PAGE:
Civic Nation BrandVoice: How When We All Vote Shaped The Culture Of Our Democracy And Turned Out Voters In 2022


If your Instagram feed looked anything like mine in 2022, there were vacation photos, breaking celeb news from The Shade Room, The Real Housewives drama, news clips and eerily on-trend targeted ads. But I also saw memes about voting rights, videos of Liza Koshy breaking down the progress we’ve made to combat climate change, new voters getting registered and pictures of volunteers and future voters having Parties at the Polls. And that’s exactly how we like it at When We All Vote. We don’t believe that voting is a one-time transaction — it’s a long term investment we make every single day, not every two or four years, in building the communities, cities, states and country where we can all thrive.

During the 2022 midterm election cycle, When We All Vote continued our work to merge culture with grassroots organizing to educate, register, mobilize and organize voters by meeting them where they are and speaking to them in ways that they understand. The result? We reached more than 45 million voters this election cycle alone and our work contributed to record-breaking early voting turnout and the second-highest youth turnout rate for a midterm election in the past 30 years.

And one year ago today, we convened 30 voting organizations in the fight for voting rights through a full page ad in the New York Times where we pledged to: recruit and train at least 100,000 volunteers throughout 2022 to register and turn out voters in their communities; register more than a million new voters across the country; recruit thousands of lawyers to protect voters in the states where the freedom to vote is threatened; and more. I’m proud that as a collective we registered two million voters, engaged 100,000 volunteers, recruited nearly 4,000 lawyers who volunteered more than 45,000 hours of free legal services and more.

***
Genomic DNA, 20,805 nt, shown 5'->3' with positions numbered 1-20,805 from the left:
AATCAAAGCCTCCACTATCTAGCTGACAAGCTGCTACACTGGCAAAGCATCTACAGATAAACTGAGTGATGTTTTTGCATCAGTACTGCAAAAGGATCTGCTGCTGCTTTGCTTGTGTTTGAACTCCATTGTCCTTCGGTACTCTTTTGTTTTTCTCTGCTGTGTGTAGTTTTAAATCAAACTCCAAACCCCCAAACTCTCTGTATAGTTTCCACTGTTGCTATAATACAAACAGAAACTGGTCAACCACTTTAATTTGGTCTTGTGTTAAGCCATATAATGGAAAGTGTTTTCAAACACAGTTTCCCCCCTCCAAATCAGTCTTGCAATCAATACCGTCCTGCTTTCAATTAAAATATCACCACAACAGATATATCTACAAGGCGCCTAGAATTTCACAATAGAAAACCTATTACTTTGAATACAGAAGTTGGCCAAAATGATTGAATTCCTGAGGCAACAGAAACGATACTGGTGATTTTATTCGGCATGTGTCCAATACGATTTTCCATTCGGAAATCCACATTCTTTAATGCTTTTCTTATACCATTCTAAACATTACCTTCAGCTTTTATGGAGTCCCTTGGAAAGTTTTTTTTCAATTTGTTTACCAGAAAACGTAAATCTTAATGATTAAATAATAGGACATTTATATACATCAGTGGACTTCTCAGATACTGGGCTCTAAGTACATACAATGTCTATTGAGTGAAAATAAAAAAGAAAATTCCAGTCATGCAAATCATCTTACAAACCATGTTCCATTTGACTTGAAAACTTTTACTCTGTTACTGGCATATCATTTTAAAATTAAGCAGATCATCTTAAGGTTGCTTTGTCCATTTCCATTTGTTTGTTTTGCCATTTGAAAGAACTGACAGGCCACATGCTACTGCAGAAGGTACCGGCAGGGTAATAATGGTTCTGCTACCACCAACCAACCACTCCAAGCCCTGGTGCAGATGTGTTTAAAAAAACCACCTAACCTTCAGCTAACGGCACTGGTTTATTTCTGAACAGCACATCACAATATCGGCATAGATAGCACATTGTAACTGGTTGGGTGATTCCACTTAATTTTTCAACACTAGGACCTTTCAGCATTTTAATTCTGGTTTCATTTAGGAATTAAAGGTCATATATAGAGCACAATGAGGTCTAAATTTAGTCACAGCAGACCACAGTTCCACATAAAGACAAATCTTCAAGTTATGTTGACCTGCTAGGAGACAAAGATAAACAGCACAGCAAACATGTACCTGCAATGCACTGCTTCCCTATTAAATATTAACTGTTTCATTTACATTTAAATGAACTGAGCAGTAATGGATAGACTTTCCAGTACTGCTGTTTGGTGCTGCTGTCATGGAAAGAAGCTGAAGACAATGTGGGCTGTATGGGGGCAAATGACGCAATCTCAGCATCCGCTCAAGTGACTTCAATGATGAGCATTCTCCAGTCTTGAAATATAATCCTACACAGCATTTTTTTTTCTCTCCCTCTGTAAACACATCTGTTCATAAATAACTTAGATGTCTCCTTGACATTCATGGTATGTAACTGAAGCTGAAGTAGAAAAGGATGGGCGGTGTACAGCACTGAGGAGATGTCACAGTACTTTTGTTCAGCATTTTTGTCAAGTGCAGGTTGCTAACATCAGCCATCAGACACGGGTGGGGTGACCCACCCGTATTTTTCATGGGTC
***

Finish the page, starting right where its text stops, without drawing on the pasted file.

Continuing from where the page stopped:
We are not new to this. In 2020, When We All Vote ran a robust, multifaceted campaign and reached more than 100 million people to educate them about the voting process and get them registered and ready to vote. Our efforts resulted in 512,000 people starting or completing the voter registration process. Our work this cycle builds on that success. Here’s how we did it:

Changing the Culture

The definition of democracy is “government by the people” or “rule of the majority.” When We All Vote is on a mission to bring the people often left out of our democracy in, and we do that through popular culture and the leading brands, artists and athletes they respond to. In 2022, we partnered with nearly 200 celebrities, athletes and influencers to educate their audiences about voting, and we recruited five new celebrity Co-Chairs: H.E.R., Becky G, Stephen Curry, Jennifer Lopez and Bretman Rock to join our founder, Michelle Obama, and existing Co-Chairs, including Chris Paul, Liza Koshy, Lin Manuel Miranda, Shonda Rhimes, Rita Wilson and more. When We All Vote also engaged over 100 media, entertainment, fashion and corporate partners and 14 pro sports teams and leagues to infuse voting into cultural moments like awards shows, pro sports games and music festivals.